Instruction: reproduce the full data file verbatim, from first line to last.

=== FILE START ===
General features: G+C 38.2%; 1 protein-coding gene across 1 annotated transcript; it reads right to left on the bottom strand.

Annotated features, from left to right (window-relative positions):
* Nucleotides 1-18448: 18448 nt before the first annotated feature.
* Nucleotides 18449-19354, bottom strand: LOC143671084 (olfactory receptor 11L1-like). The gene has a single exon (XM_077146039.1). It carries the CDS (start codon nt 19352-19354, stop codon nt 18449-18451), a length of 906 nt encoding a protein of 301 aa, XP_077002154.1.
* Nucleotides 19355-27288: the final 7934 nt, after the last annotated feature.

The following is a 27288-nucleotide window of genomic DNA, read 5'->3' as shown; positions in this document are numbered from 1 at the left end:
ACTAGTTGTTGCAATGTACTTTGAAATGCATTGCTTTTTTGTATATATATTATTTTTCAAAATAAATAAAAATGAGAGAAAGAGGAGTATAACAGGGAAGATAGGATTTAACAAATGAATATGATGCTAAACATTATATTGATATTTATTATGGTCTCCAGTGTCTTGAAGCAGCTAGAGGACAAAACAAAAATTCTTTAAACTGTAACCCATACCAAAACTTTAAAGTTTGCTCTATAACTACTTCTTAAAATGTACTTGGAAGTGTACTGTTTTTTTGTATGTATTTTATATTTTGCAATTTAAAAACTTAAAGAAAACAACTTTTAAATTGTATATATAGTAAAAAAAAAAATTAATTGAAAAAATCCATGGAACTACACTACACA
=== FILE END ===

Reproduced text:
General features: G+C 38.2%; 1 protein-coding gene across 1 annotated transcript; it reads right to left on the bottom strand.

Annotated features, from left to right (window-relative positions):
* Nucleotides 1-18448: 18448 nt before the first annotated feature.
* Nucleotides 18449-19354, bottom strand: LOC143671084 (olfactory receptor 11L1-like). The gene has a single exon (XM_077146039.1). It carries the CDS (start codon nt 19352-19354, stop codon nt 18449-18451), a length of 906 nt encoding a protein of 301 aa, XP_077002154.1.
* Nucleotides 19355-27288: the final 7934 nt, after the last annotated feature.

The following is a 27288-nucleotide window of genomic DNA, read 5'->3' as shown; positions in this document are numbered from 1 at the left end:
ACTAGTTGTTGCAATGTACTTTGAAATGCATTGCTTTTTTGTATATATATTATTTTTCAAAATAAATAAAAATGAGAGAAAGAGGAGTATAACAGGGAAGATAGGATTTAACAAATGAATATGATGCTAAACATTATATTGATATTTATTATGGTCTCCAGTGTCTTGAAGCAGCTAGAGGACAAAACAAAAATTCTTTAAACTGTAACCCATACCAAAACTTTAAAGTTTGCTCTATAACTACTTCTTAAAATGTACTTGGAAGTGTACTGTTTTTTTGTATGTATTTTATATTTTGCAATTTAAAAACTTAAAGAAAACAACTTTTAAATTGTATATATAGTAAAAAAAAAAATTAATTGAAAAAATCCATGGAACTACACTACACA